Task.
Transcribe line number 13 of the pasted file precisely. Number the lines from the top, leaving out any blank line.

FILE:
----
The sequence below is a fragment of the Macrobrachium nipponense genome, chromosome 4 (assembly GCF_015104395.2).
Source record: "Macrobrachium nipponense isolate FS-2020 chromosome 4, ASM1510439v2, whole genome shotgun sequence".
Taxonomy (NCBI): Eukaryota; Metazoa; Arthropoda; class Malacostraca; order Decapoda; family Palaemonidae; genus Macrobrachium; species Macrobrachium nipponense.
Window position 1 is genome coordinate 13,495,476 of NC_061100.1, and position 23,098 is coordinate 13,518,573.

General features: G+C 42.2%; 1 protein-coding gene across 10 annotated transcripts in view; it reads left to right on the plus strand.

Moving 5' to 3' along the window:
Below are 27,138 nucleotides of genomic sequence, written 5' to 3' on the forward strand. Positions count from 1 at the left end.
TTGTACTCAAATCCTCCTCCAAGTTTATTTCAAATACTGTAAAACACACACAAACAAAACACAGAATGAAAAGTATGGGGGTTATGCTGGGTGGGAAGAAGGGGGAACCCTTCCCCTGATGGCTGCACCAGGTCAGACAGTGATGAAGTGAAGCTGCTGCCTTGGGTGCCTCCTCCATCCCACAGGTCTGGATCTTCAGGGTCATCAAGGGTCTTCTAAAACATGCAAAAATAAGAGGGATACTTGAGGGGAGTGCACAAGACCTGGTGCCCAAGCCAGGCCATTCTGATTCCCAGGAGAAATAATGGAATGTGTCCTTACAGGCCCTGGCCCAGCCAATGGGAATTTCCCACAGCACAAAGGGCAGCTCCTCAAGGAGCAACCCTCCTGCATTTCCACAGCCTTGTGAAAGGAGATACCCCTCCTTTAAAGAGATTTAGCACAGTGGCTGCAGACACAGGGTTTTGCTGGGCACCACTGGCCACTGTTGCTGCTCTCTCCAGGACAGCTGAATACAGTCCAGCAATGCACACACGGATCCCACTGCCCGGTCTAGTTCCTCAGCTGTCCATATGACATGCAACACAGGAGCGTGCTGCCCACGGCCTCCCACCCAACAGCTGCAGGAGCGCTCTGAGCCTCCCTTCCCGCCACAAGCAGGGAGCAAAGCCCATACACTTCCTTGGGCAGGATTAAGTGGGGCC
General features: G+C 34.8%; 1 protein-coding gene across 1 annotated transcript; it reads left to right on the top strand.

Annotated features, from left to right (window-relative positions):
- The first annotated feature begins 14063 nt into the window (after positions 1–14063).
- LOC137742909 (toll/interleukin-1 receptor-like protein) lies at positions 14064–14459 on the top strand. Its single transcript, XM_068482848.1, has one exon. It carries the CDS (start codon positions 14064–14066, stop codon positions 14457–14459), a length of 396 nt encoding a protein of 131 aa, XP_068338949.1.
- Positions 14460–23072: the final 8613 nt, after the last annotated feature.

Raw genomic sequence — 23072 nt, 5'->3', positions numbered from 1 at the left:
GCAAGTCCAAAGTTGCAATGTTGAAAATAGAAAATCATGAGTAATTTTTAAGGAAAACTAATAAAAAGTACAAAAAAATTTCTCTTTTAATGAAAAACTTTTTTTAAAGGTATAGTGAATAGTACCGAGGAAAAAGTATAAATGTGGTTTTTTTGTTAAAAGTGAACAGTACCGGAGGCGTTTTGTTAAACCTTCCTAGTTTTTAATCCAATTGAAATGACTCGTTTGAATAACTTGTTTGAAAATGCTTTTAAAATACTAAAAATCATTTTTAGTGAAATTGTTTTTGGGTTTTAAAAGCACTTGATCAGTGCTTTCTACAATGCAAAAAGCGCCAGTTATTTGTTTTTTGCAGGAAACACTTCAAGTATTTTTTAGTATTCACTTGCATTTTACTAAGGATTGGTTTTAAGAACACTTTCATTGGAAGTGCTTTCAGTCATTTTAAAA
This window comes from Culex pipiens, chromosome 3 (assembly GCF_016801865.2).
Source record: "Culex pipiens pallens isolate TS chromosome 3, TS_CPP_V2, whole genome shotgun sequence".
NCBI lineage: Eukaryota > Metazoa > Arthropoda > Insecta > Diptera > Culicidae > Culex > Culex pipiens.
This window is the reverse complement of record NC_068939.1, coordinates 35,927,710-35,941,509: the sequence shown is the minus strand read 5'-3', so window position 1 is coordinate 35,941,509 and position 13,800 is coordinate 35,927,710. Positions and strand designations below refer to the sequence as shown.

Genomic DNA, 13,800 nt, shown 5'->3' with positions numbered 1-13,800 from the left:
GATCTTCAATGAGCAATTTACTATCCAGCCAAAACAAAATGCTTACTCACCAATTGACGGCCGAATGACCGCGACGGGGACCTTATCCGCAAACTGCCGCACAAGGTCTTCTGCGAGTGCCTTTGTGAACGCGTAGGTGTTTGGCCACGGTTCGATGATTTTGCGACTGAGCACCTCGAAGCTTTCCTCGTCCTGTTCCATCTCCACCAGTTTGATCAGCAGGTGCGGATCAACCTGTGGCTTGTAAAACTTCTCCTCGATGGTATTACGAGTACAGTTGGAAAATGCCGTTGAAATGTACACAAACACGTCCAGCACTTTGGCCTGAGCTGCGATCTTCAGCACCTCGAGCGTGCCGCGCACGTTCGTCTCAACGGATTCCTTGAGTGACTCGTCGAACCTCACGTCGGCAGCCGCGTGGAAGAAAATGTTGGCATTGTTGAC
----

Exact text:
- Positions 14460–23072: the final 8613 nt, after the last annotated feature.